Farm Fresh: Increasing Yields Starts with the Planter

With the global need for grain continuing to rise, increasing corn yields to meet demand is imperative. Fortunately, there continue to be improvements with planter technology that can help.

For about 20 years now we’ve been talking about how corn plants need to emerge at the same time so each plant has an equal opportunity to thrive. When plants right next to each other come up at the same time, we find a consistency in the height where the ear can be found on the corn plant, as well as an approximately equal size of one ear compared to the next. Recently farmers like Randy Dowdy and David Hula have been preaching this message to farmers, as even emergence has helped these two produce world-record yields.

If you are a farmer, one of the ways you can see how your planter is performing is by pulling the ears off 1/1000th of an acre in each row, then laying out the ears on a tarp just how they were pulled in the field.  Here’s an example from our farm:

We pulled 24 rows because we have a 24-row planter. We then weighed everything out to get approximate grain bushels per acre, subtracting the cobs, of course.

The highest yield in a particular row was 230 bushels per acre. The lowest was 166. Since pulling all these ears takes a lot of time, we didn’t replicate it throughout the field, but as we walked the field checking ears, we do not believe we had quite as much inconsistency in the worst rows as what appears in this picture. Nevertheless, the key question here is, “Why?”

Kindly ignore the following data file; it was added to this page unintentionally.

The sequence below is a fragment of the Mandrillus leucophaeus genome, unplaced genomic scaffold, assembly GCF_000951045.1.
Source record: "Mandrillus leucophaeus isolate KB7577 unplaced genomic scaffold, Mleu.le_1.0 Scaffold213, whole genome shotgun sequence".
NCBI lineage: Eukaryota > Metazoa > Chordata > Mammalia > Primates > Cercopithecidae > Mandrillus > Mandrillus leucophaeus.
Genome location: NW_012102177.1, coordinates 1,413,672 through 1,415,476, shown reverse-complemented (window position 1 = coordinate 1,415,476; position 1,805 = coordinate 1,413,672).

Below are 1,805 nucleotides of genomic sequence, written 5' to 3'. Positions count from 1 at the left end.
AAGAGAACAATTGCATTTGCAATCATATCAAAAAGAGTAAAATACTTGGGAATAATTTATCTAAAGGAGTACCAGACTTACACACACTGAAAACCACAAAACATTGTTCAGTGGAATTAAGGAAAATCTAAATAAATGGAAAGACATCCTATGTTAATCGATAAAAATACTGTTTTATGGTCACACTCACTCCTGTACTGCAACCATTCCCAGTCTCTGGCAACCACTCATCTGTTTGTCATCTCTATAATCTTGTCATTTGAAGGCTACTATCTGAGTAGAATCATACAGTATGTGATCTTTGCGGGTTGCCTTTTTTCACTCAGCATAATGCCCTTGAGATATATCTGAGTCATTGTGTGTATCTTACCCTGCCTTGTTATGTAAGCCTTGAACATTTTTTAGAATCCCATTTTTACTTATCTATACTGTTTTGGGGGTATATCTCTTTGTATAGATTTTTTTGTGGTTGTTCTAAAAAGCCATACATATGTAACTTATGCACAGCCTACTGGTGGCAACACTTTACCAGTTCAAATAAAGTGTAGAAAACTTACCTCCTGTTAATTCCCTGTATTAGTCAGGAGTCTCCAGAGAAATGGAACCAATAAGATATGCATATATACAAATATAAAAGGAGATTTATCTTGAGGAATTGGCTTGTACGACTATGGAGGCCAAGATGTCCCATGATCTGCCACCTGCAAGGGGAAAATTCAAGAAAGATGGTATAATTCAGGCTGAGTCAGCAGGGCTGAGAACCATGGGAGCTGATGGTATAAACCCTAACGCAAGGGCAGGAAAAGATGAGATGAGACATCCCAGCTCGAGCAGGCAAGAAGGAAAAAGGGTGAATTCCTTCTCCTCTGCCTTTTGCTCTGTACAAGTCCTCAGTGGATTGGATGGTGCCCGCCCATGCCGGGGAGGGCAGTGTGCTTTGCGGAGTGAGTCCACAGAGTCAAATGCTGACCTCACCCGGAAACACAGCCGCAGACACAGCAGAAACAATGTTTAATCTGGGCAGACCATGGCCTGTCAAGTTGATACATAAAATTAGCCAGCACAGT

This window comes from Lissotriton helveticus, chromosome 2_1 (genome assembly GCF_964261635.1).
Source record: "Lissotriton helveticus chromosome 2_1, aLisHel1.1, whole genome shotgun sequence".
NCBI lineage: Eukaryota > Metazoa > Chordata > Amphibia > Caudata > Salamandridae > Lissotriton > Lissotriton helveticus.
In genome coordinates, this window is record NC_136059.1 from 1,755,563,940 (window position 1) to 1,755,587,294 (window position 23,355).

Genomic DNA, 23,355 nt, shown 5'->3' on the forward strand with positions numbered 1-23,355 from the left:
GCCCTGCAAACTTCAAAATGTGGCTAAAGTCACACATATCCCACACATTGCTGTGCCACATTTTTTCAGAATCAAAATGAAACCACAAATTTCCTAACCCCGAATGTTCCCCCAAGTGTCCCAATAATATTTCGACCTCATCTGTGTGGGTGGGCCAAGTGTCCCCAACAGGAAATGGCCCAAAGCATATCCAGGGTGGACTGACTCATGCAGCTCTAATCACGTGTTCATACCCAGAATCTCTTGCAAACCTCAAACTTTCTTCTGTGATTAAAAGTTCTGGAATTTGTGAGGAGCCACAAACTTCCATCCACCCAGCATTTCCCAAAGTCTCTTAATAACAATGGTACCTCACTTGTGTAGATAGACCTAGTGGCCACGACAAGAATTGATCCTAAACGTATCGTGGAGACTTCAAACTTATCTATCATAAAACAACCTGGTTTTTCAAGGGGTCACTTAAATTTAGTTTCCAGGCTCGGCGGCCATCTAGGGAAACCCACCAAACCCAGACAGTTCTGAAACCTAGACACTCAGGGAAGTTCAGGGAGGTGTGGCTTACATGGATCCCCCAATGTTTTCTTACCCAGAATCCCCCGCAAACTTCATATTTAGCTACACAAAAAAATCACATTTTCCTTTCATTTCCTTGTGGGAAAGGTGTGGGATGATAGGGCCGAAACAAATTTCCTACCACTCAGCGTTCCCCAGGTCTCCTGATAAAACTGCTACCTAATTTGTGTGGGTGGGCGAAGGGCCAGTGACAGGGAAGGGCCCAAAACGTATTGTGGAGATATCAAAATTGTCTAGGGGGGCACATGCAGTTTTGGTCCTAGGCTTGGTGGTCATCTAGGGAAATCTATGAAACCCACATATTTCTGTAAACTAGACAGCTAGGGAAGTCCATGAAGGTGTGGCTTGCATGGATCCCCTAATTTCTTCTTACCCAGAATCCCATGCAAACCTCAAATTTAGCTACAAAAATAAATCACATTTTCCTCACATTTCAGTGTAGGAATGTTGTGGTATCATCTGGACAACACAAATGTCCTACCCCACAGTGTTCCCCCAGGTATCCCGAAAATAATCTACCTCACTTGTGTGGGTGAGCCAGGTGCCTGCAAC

Why were certain rows worse than others? With a planting population of roughly 33,000 plants per acre and a standard corn germination percentage of 95, why didn’t 95% of the plants come up in each row? For the plants that did come up, why were some of them behind the others?

With modern planters there are more controls and adjustments than ever before, so here are three key things we look at on our farm. First, do we have the best technology on our planter? With recent advancements in things like down-pressure controls and closing wheels, we make at least some change almost every year.

Second, is every single moving part in great working order every day? With a 24-row planter, this is a lot more work than when we used to run an 8-row planter when I was a kid. That’s three times as many rows, but with all the gadgets we have on the planter today, in total there are probably ten times as many things to look at.

Lastly, nothing beats checking how the planting is done by digging in the soil. For us, we plant corn in dramatically different soil types, moisture conditions, fertility levels, residue content, and tillage situations. That means we need to make adjustments from field to field and day to day. Ultimately what we’re after is consistent seed depth (around 2.25” most of the time), consistent seed spacing (an equal distance from one plant to the next in each row), and consistent seed-to-soil contact. We need to make sure each seed has soil firmly pressed around it so it has the best chance to germinate quickly.

Increasing yield is the goal of every corn farmer, and the first step is making sure the planter does the best job it possibly can.




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